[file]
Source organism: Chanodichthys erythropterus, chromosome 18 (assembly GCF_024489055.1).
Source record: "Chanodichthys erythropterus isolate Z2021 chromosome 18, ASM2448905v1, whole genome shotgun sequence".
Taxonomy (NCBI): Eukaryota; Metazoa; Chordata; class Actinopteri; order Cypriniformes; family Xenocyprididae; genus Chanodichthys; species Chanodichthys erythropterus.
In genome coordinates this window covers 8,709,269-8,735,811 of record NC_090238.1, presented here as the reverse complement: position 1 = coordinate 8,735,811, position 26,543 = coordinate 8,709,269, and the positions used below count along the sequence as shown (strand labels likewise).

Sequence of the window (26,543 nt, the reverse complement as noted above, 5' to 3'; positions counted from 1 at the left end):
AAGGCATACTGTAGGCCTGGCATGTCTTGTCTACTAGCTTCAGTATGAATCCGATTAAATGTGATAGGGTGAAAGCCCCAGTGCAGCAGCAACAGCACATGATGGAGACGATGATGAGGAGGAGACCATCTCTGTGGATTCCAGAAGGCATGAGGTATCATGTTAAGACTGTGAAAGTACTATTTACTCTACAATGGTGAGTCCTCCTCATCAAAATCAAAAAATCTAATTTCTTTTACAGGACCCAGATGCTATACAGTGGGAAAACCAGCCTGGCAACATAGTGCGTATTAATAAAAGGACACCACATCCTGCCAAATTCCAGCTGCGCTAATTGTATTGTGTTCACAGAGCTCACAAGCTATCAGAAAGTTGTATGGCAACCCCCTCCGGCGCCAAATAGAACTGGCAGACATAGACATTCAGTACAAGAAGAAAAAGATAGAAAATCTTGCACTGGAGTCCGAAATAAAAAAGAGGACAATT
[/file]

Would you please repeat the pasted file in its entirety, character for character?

Source organism: Chanodichthys erythropterus, chromosome 18 (assembly GCF_024489055.1).
Source record: "Chanodichthys erythropterus isolate Z2021 chromosome 18, ASM2448905v1, whole genome shotgun sequence".
Taxonomy (NCBI): Eukaryota; Metazoa; Chordata; class Actinopteri; order Cypriniformes; family Xenocyprididae; genus Chanodichthys; species Chanodichthys erythropterus.
In genome coordinates this window covers 8,709,269-8,735,811 of record NC_090238.1, presented here as the reverse complement: position 1 = coordinate 8,735,811, position 26,543 = coordinate 8,709,269, and the positions used below count along the sequence as shown (strand labels likewise).

Sequence of the window (26,543 nt, the reverse complement as noted above, 5' to 3'; positions counted from 1 at the left end):
AAGGCATACTGTAGGCCTGGCATGTCTTGTCTACTAGCTTCAGTATGAATCCGATTAAATGTGATAGGGTGAAAGCCCCAGTGCAGCAGCAACAGCACATGATGGAGACGATGATGAGGAGGAGACCATCTCTGTGGATTCCAGAAGGCATGAGGTATCATGTTAAGACTGTGAAAGTACTATTTACTCTACAATGGTGAGTCCTCCTCATCAAAATCAAAAAATCTAATTTCTTTTACAGGACCCAGATGCTATACAGTGGGAAAACCAGCCTGGCAACATAGTGCGTATTAATAAAAGGACACCACATCCTGCCAAATTCCAGCTGCGCTAATTGTATTGTGTTCACAGAGCTCACAAGCTATCAGAAAGTTGTATGGCAACCCCCTCCGGCGCCAAATAGAACTGGCAGACATAGACATTCAGTACAAGAAGAAAAAGATAGAAAATCTTGCACTGGAGTCCGAAATAAAAAAGAGGACAATT